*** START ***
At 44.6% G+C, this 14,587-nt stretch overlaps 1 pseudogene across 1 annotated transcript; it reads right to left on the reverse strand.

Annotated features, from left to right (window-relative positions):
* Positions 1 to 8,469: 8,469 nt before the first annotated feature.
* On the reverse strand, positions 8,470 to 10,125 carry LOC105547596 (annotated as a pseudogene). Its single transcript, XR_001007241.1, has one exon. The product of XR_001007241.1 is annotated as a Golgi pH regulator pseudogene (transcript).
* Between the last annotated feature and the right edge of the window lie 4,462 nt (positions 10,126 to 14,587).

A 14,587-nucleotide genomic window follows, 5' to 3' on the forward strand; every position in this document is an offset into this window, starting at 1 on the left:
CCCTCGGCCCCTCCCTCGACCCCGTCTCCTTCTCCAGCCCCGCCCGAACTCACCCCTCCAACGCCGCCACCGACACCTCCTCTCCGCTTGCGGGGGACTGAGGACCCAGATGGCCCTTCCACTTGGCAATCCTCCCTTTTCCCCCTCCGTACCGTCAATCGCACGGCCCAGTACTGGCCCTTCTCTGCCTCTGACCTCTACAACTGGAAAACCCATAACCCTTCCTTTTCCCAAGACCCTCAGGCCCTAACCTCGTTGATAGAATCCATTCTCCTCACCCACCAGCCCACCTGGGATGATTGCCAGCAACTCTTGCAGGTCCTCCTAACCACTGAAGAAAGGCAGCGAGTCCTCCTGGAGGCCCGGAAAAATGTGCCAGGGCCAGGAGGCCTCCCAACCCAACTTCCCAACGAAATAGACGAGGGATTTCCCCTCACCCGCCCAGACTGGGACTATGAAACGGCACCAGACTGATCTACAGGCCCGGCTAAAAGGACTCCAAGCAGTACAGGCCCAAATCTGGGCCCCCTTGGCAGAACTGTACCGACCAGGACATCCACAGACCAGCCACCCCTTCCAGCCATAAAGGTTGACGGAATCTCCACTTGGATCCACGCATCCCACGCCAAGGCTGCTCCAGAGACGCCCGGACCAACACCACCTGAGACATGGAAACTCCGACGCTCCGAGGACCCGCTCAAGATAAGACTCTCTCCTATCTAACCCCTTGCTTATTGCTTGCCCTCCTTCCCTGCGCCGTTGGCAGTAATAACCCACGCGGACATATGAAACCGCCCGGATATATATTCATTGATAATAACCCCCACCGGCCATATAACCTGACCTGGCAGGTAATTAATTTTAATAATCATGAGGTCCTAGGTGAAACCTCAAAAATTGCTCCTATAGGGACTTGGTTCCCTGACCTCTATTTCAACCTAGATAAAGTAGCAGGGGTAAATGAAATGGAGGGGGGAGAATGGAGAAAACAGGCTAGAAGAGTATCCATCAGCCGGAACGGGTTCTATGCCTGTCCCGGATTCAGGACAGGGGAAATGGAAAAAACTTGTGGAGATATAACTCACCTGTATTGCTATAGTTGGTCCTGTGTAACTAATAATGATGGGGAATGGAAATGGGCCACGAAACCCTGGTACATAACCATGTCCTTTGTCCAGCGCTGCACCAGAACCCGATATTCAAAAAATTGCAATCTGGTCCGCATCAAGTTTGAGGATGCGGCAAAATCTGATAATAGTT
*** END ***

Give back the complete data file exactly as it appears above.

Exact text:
At 44.6% G+C, this 14,587-nt stretch overlaps 1 pseudogene across 1 annotated transcript; it reads right to left on the reverse strand.

Annotated features, from left to right (window-relative positions):
* Positions 1 to 8,469: 8,469 nt before the first annotated feature.
* On the reverse strand, positions 8,470 to 10,125 carry LOC105547596 (annotated as a pseudogene). Its single transcript, XR_001007241.1, has one exon. The product of XR_001007241.1 is annotated as a Golgi pH regulator pseudogene (transcript).
* Between the last annotated feature and the right edge of the window lie 4,462 nt (positions 10,126 to 14,587).

A 14,587-nucleotide genomic window follows, 5' to 3' on the forward strand; every position in this document is an offset into this window, starting at 1 on the left:
CCCTCGGCCCCTCCCTCGACCCCGTCTCCTTCTCCAGCCCCGCCCGAACTCACCCCTCCAACGCCGCCACCGACACCTCCTCTCCGCTTGCGGGGGACTGAGGACCCAGATGGCCCTTCCACTTGGCAATCCTCCCTTTTCCCCCTCCGTACCGTCAATCGCACGGCCCAGTACTGGCCCTTCTCTGCCTCTGACCTCTACAACTGGAAAACCCATAACCCTTCCTTTTCCCAAGACCCTCAGGCCCTAACCTCGTTGATAGAATCCATTCTCCTCACCCACCAGCCCACCTGGGATGATTGCCAGCAACTCTTGCAGGTCCTCCTAACCACTGAAGAAAGGCAGCGAGTCCTCCTGGAGGCCCGGAAAAATGTGCCAGGGCCAGGAGGCCTCCCAACCCAACTTCCCAACGAAATAGACGAGGGATTTCCCCTCACCCGCCCAGACTGGGACTATGAAACGGCACCAGACTGATCTACAGGCCCGGCTAAAAGGACTCCAAGCAGTACAGGCCCAAATCTGGGCCCCCTTGGCAGAACTGTACCGACCAGGACATCCACAGACCAGCCACCCCTTCCAGCCATAAAGGTTGACGGAATCTCCACTTGGATCCACGCATCCCACGCCAAGGCTGCTCCAGAGACGCCCGGACCAACACCACCTGAGACATGGAAACTCCGACGCTCCGAGGACCCGCTCAAGATAAGACTCTCTCCTATCTAACCCCTTGCTTATTGCTTGCCCTCCTTCCCTGCGCCGTTGGCAGTAATAACCCACGCGGACATATGAAACCGCCCGGATATATATTCATTGATAATAACCCCCACCGGCCATATAACCTGACCTGGCAGGTAATTAATTTTAATAATCATGAGGTCCTAGGTGAAACCTCAAAAATTGCTCCTATAGGGACTTGGTTCCCTGACCTCTATTTCAACCTAGATAAAGTAGCAGGGGTAAATGAAATGGAGGGGGGAGAATGGAGAAAACAGGCTAGAAGAGTATCCATCAGCCGGAACGGGTTCTATGCCTGTCCCGGATTCAGGACAGGGGAAATGGAAAAAACTTGTGGAGATATAACTCACCTGTATTGCTATAGTTGGTCCTGTGTAACTAATAATGATGGGGAATGGAAATGGGCCACGAAACCCTGGTACATAACCATGTCCTTTGTCCAGCGCTGCACCAGAACCCGATATTCAAAAAATTGCAATCTGGTCCGCATCAAGTTTGAGGATGCGGCAAAATCTGATAATAGTT